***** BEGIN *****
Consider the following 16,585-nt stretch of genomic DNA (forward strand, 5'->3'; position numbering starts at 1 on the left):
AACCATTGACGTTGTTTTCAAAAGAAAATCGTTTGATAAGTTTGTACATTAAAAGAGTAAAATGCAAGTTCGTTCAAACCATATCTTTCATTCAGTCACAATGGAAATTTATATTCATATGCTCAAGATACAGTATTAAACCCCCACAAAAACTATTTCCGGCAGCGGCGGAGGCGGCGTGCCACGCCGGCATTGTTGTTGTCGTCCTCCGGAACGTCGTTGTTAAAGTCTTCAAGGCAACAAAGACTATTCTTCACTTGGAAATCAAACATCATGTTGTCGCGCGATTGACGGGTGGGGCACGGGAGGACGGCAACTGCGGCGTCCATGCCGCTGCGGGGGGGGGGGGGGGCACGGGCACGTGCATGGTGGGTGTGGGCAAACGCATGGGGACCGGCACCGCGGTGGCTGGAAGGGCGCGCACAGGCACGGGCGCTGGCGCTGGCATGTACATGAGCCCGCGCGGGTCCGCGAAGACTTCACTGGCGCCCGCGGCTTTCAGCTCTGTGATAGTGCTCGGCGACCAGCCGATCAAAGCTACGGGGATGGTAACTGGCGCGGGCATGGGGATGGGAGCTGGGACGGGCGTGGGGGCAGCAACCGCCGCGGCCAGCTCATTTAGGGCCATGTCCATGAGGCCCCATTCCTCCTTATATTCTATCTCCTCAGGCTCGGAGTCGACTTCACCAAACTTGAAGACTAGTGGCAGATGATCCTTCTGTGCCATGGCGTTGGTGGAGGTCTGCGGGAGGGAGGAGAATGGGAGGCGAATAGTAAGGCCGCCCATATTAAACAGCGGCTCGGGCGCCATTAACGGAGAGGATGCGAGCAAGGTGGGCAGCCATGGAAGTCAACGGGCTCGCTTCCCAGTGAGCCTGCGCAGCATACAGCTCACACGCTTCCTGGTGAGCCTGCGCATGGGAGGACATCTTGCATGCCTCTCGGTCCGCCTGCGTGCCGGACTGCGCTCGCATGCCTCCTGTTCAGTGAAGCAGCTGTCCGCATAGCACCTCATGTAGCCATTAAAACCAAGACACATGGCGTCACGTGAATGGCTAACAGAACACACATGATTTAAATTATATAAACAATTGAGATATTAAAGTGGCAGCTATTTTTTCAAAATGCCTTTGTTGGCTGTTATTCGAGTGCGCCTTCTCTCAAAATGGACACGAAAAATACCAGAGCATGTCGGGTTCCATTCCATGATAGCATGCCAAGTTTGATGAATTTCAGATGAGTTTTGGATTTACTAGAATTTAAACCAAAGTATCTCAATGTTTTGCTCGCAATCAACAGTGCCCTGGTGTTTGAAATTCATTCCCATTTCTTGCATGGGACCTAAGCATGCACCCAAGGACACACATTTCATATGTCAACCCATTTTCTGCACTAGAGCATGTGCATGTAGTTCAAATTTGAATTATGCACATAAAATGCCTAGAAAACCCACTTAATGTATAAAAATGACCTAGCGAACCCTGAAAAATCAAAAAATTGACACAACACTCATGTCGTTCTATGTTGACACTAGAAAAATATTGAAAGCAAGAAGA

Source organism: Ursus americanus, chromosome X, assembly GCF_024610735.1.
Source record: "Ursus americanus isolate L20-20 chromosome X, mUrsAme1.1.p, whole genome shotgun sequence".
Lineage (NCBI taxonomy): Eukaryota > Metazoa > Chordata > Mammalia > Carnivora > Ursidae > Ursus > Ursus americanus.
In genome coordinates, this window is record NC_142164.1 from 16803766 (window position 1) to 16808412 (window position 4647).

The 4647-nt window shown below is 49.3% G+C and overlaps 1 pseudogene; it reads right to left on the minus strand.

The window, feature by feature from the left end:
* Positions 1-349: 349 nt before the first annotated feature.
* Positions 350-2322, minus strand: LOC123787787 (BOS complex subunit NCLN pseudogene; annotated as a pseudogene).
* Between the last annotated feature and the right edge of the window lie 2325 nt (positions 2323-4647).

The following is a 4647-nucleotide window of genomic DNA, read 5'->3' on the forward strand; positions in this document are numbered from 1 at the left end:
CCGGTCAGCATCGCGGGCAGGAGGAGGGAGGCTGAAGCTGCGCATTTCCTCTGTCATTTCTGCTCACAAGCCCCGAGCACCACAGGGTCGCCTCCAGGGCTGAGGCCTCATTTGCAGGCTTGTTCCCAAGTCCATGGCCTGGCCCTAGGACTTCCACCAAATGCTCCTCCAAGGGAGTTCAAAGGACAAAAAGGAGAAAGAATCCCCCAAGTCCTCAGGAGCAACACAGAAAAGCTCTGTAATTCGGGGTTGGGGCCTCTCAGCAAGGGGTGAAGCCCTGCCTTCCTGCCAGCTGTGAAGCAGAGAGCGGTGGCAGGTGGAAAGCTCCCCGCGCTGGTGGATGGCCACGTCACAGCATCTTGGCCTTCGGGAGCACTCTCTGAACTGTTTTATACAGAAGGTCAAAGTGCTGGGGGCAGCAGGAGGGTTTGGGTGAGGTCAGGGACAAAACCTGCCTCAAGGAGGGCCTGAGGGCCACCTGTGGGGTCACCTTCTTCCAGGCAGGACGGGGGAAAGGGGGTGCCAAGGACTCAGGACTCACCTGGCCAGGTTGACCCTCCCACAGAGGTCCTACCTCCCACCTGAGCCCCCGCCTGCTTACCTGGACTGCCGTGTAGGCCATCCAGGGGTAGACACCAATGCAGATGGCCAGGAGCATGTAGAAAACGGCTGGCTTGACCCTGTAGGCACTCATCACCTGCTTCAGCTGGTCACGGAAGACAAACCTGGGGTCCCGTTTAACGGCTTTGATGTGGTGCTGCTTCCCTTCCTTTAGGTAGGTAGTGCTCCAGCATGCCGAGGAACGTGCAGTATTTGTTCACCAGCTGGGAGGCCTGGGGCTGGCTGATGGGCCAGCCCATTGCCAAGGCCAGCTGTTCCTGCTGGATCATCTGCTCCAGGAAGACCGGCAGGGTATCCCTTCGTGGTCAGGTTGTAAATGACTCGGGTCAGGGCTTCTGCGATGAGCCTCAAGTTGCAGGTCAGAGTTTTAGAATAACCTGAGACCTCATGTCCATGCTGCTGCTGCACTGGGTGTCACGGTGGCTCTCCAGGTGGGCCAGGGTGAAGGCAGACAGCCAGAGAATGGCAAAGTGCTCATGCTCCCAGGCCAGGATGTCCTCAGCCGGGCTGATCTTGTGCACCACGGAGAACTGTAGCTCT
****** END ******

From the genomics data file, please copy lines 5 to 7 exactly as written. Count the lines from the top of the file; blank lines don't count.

Lineage (NCBI taxonomy): Eukaryota > Metazoa > Chordata > Mammalia > Carnivora > Ursidae > Ursus > Ursus americanus.
In genome coordinates, this window is record NC_142164.1 from 16803766 (window position 1) to 16808412 (window position 4647).

The 4647-nt window shown below is 49.3% G+C and overlaps 1 pseudogene; it reads right to left on the minus strand.